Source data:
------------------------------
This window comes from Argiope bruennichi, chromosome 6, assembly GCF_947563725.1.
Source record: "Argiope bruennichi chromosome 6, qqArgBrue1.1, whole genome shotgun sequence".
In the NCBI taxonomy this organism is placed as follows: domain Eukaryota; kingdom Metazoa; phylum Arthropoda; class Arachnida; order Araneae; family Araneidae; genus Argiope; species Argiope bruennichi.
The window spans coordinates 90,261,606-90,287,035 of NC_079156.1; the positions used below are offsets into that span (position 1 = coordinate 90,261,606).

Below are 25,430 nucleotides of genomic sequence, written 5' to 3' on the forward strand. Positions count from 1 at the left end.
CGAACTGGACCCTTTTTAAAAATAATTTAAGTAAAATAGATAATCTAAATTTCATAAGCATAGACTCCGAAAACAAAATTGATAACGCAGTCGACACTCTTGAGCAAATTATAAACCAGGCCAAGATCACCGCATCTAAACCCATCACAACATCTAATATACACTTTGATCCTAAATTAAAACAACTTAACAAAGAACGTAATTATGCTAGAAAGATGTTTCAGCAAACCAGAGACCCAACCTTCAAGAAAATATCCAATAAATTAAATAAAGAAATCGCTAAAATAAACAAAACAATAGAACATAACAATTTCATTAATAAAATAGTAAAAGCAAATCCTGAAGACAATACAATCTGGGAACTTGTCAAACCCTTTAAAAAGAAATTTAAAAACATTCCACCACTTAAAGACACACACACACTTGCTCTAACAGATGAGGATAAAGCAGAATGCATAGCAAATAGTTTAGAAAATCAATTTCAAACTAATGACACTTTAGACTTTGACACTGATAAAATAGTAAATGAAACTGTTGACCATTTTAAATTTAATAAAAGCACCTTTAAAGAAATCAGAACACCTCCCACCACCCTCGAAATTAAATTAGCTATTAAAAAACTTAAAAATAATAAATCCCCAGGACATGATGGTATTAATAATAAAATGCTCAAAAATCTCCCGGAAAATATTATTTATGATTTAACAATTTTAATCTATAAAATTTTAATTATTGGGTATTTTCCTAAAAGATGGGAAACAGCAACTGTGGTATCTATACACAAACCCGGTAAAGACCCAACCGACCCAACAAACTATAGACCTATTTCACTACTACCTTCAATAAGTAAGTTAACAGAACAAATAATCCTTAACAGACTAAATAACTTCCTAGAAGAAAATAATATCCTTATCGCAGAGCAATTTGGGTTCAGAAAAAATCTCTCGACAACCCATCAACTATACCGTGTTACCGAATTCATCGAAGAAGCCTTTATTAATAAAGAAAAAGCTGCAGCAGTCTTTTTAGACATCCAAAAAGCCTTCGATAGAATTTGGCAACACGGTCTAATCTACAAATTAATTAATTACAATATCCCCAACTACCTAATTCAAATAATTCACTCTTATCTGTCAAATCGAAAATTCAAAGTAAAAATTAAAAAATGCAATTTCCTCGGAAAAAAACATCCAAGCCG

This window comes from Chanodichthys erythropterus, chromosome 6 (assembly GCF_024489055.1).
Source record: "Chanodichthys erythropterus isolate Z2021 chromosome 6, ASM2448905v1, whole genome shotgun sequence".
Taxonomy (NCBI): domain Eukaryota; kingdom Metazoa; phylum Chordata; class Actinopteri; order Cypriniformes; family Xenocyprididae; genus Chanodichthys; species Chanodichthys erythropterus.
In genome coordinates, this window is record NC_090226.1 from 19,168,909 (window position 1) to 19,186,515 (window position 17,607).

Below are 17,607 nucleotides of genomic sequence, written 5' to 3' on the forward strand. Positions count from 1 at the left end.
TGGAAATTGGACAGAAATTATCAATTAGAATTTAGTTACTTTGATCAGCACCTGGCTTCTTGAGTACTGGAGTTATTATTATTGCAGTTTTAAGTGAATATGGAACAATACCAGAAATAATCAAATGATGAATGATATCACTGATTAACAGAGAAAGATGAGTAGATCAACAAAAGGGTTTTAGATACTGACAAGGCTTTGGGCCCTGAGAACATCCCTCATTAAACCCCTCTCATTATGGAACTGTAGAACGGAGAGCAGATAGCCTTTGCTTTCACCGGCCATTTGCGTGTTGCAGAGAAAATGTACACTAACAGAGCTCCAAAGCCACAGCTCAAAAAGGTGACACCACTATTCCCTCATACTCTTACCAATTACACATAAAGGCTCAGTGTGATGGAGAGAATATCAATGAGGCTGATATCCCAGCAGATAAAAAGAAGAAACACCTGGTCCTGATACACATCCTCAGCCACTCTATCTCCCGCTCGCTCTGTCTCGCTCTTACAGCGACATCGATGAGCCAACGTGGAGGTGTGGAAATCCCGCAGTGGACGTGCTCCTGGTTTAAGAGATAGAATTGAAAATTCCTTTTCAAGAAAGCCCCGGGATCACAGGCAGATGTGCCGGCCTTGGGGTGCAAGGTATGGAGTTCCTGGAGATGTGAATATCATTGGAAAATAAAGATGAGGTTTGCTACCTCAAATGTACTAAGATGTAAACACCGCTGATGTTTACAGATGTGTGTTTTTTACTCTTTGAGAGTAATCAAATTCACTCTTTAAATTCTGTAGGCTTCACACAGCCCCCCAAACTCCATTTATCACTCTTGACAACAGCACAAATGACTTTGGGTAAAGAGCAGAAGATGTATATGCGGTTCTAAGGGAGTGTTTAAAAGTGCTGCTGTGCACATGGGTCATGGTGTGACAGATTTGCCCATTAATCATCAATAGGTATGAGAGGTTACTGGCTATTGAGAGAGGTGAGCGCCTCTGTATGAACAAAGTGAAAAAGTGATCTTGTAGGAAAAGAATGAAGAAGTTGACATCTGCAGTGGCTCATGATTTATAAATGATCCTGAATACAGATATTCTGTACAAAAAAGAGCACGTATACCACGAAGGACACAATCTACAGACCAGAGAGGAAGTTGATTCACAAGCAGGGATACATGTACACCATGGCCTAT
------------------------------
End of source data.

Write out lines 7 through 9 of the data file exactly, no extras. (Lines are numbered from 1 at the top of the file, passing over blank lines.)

This window comes from Chanodichthys erythropterus, chromosome 6 (assembly GCF_024489055.1).
Source record: "Chanodichthys erythropterus isolate Z2021 chromosome 6, ASM2448905v1, whole genome shotgun sequence".
Taxonomy (NCBI): domain Eukaryota; kingdom Metazoa; phylum Chordata; class Actinopteri; order Cypriniformes; family Xenocyprididae; genus Chanodichthys; species Chanodichthys erythropterus.